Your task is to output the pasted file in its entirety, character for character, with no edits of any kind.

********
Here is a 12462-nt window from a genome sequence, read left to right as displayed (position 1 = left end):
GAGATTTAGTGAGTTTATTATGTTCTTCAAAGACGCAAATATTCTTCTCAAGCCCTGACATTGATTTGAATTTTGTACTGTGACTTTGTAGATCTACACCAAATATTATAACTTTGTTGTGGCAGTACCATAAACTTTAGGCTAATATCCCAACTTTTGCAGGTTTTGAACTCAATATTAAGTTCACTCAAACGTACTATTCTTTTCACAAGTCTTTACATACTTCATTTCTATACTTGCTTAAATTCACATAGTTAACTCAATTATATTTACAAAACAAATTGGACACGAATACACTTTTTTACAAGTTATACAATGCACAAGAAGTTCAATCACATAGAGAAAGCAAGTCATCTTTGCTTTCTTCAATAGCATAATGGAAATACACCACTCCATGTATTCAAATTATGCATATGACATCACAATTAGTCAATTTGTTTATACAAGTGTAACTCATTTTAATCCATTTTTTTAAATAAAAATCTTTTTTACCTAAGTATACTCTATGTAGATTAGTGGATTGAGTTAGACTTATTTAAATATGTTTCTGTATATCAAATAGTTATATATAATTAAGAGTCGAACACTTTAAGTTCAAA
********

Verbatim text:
Here is a 12462-nt window from a genome sequence, read left to right as displayed (position 1 = left end):
GAGATTTAGTGAGTTTATTATGTTCTTCAAAGACGCAAATATTCTTCTCAAGCCCTGACATTGATTTGAATTTTGTACTGTGACTTTGTAGATCTACACCAAATATTATAACTTTGTTGTGGCAGTACCATAAACTTTAGGCTAATATCCCAACTTTTGCAGGTTTTGAACTCAATATTAAGTTCACTCAAACGTACTATTCTTTTCACAAGTCTTTACATACTTCATTTCTATACTTGCTTAAATTCACATAGTTAACTCAATTATATTTACAAAACAAATTGGACACGAATACACTTTTTTACAAGTTATACAATGCACAAGAAGTTCAATCACATAGAGAAAGCAAGTCATCTTTGCTTTCTTCAATAGCATAATGGAAATACACCACTCCATGTATTCAAATTATGCATATGACATCACAATTAGTCAATTTGTTTATACAAGTGTAACTCATTTTAATCCATTTTTTTAAATAAAAATCTTTTTTACCTAAGTATACTCTATGTAGATTAGTGGATTGAGTTAGACTTATTTAAATATGTTTCTGTATATCAAATAGTTATATATAATTAAGAGTCGAACACTTTAAGTTCAAA